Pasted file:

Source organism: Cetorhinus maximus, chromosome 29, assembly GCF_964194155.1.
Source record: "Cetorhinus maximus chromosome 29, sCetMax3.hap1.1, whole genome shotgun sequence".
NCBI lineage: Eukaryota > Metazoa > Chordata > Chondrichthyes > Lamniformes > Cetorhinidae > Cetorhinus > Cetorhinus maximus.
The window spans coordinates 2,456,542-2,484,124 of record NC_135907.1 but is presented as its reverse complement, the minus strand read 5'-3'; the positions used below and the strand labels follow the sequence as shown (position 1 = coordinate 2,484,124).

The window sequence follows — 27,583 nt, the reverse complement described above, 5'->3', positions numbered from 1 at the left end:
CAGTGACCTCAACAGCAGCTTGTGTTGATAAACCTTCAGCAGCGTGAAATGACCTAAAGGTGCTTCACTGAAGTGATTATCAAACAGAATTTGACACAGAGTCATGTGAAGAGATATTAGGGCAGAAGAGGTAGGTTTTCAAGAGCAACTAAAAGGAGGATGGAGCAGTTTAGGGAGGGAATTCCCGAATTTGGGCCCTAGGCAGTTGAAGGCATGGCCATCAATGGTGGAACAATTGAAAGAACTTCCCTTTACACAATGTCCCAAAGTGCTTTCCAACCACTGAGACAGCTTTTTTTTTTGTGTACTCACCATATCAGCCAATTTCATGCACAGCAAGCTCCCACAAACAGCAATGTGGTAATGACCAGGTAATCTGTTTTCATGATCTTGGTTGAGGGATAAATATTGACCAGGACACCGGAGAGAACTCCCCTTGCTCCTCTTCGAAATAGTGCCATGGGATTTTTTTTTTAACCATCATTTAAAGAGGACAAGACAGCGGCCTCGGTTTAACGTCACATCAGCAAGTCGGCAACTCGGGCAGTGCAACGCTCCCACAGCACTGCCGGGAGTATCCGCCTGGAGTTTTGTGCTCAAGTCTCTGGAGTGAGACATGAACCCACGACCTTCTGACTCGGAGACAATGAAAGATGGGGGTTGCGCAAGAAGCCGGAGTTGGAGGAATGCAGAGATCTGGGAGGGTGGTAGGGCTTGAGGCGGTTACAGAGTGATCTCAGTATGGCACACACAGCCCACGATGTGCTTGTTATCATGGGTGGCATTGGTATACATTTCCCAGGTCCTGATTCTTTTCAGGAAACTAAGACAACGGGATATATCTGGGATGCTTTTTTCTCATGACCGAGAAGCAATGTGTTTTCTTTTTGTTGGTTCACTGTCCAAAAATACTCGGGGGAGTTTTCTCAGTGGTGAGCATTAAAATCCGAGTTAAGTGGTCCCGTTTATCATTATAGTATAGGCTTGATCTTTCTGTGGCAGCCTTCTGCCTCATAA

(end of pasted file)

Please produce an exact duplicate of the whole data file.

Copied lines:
Source organism: Cetorhinus maximus, chromosome 29, assembly GCF_964194155.1.
Source record: "Cetorhinus maximus chromosome 29, sCetMax3.hap1.1, whole genome shotgun sequence".
NCBI lineage: Eukaryota > Metazoa > Chordata > Chondrichthyes > Lamniformes > Cetorhinidae > Cetorhinus > Cetorhinus maximus.
The window spans coordinates 2,456,542-2,484,124 of record NC_135907.1 but is presented as its reverse complement, the minus strand read 5'-3'; the positions used below and the strand labels follow the sequence as shown (position 1 = coordinate 2,484,124).

The window sequence follows — 27,583 nt, the reverse complement described above, 5'->3', positions numbered from 1 at the left end:
CAGTGACCTCAACAGCAGCTTGTGTTGATAAACCTTCAGCAGCGTGAAATGACCTAAAGGTGCTTCACTGAAGTGATTATCAAACAGAATTTGACACAGAGTCATGTGAAGAGATATTAGGGCAGAAGAGGTAGGTTTTCAAGAGCAACTAAAAGGAGGATGGAGCAGTTTAGGGAGGGAATTCCCGAATTTGGGCCCTAGGCAGTTGAAGGCATGGCCATCAATGGTGGAACAATTGAAAGAACTTCCCTTTACACAATGTCCCAAAGTGCTTTCCAACCACTGAGACAGCTTTTTTTTTTGTGTACTCACCATATCAGCCAATTTCATGCACAGCAAGCTCCCACAAACAGCAATGTGGTAATGACCAGGTAATCTGTTTTCATGATCTTGGTTGAGGGATAAATATTGACCAGGACACCGGAGAGAACTCCCCTTGCTCCTCTTCGAAATAGTGCCATGGGATTTTTTTTTTAACCATCATTTAAAGAGGACAAGACAGCGGCCTCGGTTTAACGTCACATCAGCAAGTCGGCAACTCGGGCAGTGCAACGCTCCCACAGCACTGCCGGGAGTATCCGCCTGGAGTTTTGTGCTCAAGTCTCTGGAGTGAGACATGAACCCACGACCTTCTGACTCGGAGACAATGAAAGATGGGGGTTGCGCAAGAAGCCGGAGTTGGAGGAATGCAGAGATCTGGGAGGGTGGTAGGGCTTGAGGCGGTTACAGAGTGATCTCAGTATGGCACACACAGCCCACGATGTGCTTGTTATCATGGGTGGCATTGGTATACATTTCCCAGGTCCTGATTCTTTTCAGGAAACTAAGACAACGGGATATATCTGGGATGCTTTTTTCTCATGACCGAGAAGCAATGTGTTTTCTTTTTGTTGGTTCACTGTCCAAAAATACTCGGGGGAGTTTTCTCAGTGGTGAGCATTAAAATCCGAGTTAAGTGGTCCCGTTTATCATTATAGTATAGGCTTGATCTTTCTGTGGCAGCCTTCTGCCTCATAA